Seventh Circuit Holds Corporate Petition Signed By a Non-Lawyer Is Not a "Nullity"
- Holding that the rule prohibiting corporations from litigating pro se is not a rule of federal subject matter jurisdiction.
The United States Court of Appeals for the Seventh Circuit affirmed the district court’s order declining to dismiss a corporation’s chapter 7 bankruptcy case for lack of subject matter jurisdiction based on the corporation’s error in filing its bankruptcy petition without an attorney’s signature. In doing so, the Seventh Circuit held that such a filing violation is not jurisdictional and, as a result, may be cured by the filing of an amended petition.
Filing Error and Jurisdictional Challenge
On July 27, 2009, IFC Credit Corporation (“Debtor”) filed a chapter 7 bankruptcy petition that was only signed by a non-lawyer. The following day, Debtor filed an amended petition signed by an attorney. Thereafter, Debtor sought, under 11 U.S.C. § 547(b), to recover certain prepetition payments made to Northbrook Bank & Trust Company (“Northbrook”), on the ground that such payments were avoidable preferential transfers. Northbrook challenged the validity of Debtor’s bankruptcy filing on jurisdictional grounds, arguing that because the original bankruptcy petition was not signed by a lawyer, the entire bankruptcy proceeding was void and could not be cured by the filing of an amended petition. The bankruptcy court rejected Northbrook’s jurisdictional argument and declined to dismiss the bankruptcy case, and the district court affirmed. Northbrook appealed to the Seventh Circuit.
Corporations May Not Litigate Pro Se
Beginning its analysis, the Seventh Circuit instructed that, unlike an individual, a corporation may not represent itself in legal proceedings. Examining the differences between individual self-representation and corporate self-representation, the Seventh Circuit pointed out that an agency problem arises when a corporation represents itself that does not exist when an individual represents himself, as a corporation cannot literally represent itself and thus must be represented by an individual. The Seventh Circuit noted that requiring corporations to be represented by lawyers alleviates the agency issue of whether the designated individual’s relation to the corporation made him an appropriate representative of the corporation’s owners.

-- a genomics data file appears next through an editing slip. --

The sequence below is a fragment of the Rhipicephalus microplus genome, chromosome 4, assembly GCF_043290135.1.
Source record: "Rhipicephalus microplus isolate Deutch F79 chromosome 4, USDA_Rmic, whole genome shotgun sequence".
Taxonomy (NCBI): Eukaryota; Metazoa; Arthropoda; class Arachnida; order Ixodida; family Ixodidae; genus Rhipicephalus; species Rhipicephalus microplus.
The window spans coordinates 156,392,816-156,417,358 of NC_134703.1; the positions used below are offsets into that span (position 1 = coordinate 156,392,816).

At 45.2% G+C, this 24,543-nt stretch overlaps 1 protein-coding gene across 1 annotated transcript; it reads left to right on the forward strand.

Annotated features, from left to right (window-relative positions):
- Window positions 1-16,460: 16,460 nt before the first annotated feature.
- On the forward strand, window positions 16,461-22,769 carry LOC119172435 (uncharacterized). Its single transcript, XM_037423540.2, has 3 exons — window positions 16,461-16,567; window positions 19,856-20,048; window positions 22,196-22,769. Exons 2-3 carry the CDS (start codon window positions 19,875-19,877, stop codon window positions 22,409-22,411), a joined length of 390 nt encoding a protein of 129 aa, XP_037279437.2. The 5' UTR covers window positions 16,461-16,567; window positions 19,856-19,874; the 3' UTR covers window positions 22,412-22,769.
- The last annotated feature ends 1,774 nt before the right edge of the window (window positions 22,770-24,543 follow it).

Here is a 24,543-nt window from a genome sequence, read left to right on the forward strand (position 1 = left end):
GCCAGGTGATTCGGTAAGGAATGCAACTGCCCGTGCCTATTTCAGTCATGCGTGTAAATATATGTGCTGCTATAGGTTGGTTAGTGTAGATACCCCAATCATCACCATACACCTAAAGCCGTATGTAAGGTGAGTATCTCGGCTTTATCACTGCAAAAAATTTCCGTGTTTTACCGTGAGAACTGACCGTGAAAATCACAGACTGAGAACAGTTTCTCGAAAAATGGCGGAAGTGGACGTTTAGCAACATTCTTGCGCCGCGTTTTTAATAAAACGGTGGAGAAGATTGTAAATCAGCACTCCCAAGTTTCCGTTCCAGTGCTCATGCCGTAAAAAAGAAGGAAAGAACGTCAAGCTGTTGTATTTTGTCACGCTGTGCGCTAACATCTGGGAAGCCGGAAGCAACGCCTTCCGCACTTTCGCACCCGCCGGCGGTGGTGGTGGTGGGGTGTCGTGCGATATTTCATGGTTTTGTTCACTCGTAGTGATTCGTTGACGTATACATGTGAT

Rule Prohibiting Corporate Self-Representation Is Not Jurisdictional
Next, the Seventh Circuit addressed whether a rule prohibiting corporations from litigating pro se is a rule of federal subject matter jurisdiction, giving federal courts no choice but to dismiss a complaint or bankruptcy petition not signed by a lawyer. The Seventh Circuit concluded that there was no basis for deeming the rule against corporation self-litigation a rule of subject matter jurisdiction. To the contrary, the Seventh Circuit observed that subject matter jurisdiction addresses a federal tribunal’s legal authority to decide a particular type of case but does not typically extend to the mistakes that parties make in a case that falls within the tribunal’s adjudicative authority. As a result, the Seventh Circuit observed that Debtor’s bankruptcy was the type of proceeding the Congress authorized the federal courts to handle and that the rule barring corporate representation by non-lawyers concerned the conduct of cases that fell within that authority.
Finally, the Seventh Circuit noted that even the Illinois courts that enforce the “nullity rule,” a rule voiding pleadings that are improperly filed without an attorney, consider its application discretionary rather than mandatory. Further, the Seventh Circuit instructed that sanctions for filing errors must be proportionate to the gravity of the consequences resulting from the violation. Applying this principle, the Seventh Circuit reviewed that no adverse consequence resulted from Debtor’s filing error, making the imposition of any sanction, particularly a dismissal sanction, inappropriate. Instead, as Debtor obtained counsel promptly after filing its petition, the Seventh Circuit reasoned that Debtor properly amended the petition pursuant to Bankruptcy Rule 1009(a). Even though Bankruptcy Rule 1009(a) does not specifically address “relation back,” the Seventh Circuit indicated that courts interpret Federal Rule of Civil Procedure 15(c) to allow the correction of formal defects as a proper basis for relation back. Accordingly, the Seventh Circuit determined that the bankruptcy court’s reliance on Rule 15(c) to allow Debtor’s amended petition to relate back to the original filing was proper.
Seventh Circuit Affirms District Court Order
In sum, the Seventh Circuit held that Debtor’s error in filing its chapter 7 petition without an attorney’s signature did not require a dismissal of the chapter 7 case.
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